Auditor General should have power to audit persons and companies, NAO proposes

National Audit Office proposes extension of its Constitutional functions to allow it to audit and report on persons or corporate bodies which receive public funds

The National Audit Office has presented to the President proposals for Constitutional changes related to its functions
The National Audit Office has presented to the President proposals for Constitutional changes related to its functions

The National Audit Office is proposing that is functions be extended to audit and report on any persons or corporate bodies which receive public funds, irrespective of whether they are government-controlled.

The NAO said that this would allow it to drill down to the level of the individual, institution or company which is receiving public funds. It is at present unable to look into how public funds are used at beneficiary level, with the Office highlighting that the inappropriate use of such public funds has an impact on economy, efficiency and effectiveness considerations, as well as raises compliance concerns in terms of adherence to funding agreements.

The facts that such funds might also come from the EU makes this proposed extension of the Office’s functions even more necessary, the NAO said.

The proposal was one of several contained in a report related to the NAO’s functions which the Office presented to the President on Friday.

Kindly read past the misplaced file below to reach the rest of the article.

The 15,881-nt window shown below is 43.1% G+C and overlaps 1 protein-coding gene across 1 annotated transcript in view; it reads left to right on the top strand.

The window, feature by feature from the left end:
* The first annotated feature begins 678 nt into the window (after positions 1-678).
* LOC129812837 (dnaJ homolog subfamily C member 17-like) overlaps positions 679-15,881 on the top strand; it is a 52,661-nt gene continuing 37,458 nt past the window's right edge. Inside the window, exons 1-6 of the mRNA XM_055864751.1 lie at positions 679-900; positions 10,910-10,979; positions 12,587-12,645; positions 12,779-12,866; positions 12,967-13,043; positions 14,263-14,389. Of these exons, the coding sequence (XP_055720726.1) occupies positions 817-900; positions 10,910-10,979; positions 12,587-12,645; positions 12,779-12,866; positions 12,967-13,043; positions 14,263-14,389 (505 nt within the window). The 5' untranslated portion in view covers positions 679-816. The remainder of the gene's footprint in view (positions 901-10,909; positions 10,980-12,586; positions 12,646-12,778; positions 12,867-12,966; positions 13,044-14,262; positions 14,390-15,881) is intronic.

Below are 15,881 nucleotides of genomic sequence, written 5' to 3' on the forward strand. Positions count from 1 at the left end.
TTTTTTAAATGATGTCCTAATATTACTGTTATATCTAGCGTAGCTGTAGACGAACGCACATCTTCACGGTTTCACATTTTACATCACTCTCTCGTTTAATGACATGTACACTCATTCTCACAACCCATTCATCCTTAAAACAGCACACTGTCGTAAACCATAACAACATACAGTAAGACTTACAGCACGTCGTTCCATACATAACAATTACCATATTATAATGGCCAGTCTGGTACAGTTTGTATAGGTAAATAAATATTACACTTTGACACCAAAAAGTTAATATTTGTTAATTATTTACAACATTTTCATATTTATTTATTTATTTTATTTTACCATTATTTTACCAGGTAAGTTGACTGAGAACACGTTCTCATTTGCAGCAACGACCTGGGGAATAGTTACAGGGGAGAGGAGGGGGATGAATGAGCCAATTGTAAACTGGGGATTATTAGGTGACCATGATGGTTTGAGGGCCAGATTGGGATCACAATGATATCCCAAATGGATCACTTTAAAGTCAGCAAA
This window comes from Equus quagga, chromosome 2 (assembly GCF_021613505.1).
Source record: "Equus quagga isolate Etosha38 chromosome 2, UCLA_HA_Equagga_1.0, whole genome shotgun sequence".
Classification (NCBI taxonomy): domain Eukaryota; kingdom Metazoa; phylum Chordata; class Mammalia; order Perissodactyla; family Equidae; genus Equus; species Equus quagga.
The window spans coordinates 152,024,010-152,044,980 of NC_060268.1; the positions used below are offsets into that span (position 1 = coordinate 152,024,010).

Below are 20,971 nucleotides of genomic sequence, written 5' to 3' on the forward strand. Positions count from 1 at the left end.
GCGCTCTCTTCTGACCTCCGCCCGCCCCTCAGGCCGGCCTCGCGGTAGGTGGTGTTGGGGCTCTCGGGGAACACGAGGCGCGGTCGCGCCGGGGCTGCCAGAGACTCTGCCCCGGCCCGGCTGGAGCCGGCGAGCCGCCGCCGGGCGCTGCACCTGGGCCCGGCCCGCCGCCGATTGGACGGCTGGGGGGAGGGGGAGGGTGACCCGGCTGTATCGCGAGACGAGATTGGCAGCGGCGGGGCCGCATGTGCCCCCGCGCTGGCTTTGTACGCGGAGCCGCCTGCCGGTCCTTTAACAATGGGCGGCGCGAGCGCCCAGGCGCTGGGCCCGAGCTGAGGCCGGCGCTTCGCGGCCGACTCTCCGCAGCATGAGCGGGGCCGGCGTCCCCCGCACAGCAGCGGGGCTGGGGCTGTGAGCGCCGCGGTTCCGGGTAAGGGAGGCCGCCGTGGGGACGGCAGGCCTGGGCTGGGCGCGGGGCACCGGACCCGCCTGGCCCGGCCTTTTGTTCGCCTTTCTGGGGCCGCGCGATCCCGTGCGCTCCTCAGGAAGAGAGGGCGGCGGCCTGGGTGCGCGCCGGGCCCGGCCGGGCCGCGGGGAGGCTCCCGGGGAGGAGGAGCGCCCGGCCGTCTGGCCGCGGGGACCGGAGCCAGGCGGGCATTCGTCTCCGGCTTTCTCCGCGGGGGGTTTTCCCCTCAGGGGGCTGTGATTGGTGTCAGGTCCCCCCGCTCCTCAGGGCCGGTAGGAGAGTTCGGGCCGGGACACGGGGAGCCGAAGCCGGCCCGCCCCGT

The aim of the report is to identify and recommend potential changes to the Constitution in order to strengthen the NAO and make it more effective. It was submitted as part of the ongoing public consultation process for the reform of the Constitution.

Amongst the other proposals put forward, the NAO is suggesting that the Professional Secrecy Act, which restricts access to information, should not apply to information requested by the Auditor General.

Entities which do not provide requested information constitute “one of the issues hampering the Office’s ability to audit”, the NAO noted.

It moreover is proposing that the identity of persons who disclose information to the NAO be safeguarded, as a way of encouraging people to come forward.

Another proposal - meant to prevent a situation when the necessary two-thirds majority in Parliament isn’t reached in terms of who to appoint as a new Auditor General - is for the Auditor General and Deputy Auditor General to remain in office until the appointment of their successor in cases when both positions’ term of office lapse at the same time.

The NAO is moreover proposing that no civil or criminal proceedings be allowed to be instituted against the Auditor General or any of the Office’s officers in respect to acts related to the performance of their duties. This, the NAO said, would ensure he Auditor General “has the greatest freedom and latitude to express his opinions in his reports.”

Other proposals include a requirement for that the Auditor General be consulted before any changes to the law regulating the NAO be made, and that he be consulted before any additional responsibilties are added to his role.

“The proposed Constitutional amendments are deemed necessary in order to render the National Audit Office more effective in its address of emerging issues and challenges, as well as in view of the office’s role in contributing to good governance across the public sector,” the NAO said.

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